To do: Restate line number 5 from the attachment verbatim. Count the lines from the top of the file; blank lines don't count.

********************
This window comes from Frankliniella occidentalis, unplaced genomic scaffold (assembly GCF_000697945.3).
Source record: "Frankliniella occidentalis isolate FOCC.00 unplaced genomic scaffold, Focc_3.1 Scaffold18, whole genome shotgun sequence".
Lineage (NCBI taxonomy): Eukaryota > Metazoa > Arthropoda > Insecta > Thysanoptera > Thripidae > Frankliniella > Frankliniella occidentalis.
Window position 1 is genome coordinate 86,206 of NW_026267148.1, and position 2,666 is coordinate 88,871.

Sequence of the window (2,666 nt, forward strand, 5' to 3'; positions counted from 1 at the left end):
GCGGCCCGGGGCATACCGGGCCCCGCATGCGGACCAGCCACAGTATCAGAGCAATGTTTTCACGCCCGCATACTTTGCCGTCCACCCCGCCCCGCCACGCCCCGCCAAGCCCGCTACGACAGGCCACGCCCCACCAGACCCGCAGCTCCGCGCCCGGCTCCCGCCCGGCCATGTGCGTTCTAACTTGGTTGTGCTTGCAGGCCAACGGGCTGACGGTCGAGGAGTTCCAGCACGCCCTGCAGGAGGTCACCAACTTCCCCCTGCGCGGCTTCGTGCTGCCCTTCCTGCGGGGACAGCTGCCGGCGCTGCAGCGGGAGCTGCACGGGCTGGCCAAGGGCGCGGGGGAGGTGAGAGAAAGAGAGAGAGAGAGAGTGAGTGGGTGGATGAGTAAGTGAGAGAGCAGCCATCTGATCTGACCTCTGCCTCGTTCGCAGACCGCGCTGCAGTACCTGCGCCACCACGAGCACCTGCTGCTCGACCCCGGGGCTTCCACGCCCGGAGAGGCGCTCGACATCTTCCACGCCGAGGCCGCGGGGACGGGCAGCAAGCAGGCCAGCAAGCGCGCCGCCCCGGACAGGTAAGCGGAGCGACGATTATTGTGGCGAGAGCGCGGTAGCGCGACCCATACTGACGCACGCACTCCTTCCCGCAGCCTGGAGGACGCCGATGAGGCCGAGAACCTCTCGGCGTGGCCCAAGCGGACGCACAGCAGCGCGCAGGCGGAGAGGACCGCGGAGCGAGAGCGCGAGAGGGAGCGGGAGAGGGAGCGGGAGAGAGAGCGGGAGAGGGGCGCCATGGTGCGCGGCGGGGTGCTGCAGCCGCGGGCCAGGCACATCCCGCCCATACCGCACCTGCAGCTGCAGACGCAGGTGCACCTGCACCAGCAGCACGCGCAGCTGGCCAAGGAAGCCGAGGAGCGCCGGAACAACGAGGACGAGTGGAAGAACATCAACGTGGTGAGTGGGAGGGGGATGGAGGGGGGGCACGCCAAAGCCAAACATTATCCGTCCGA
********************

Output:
Sequence of the window (2,666 nt, forward strand, 5' to 3'; positions counted from 1 at the left end):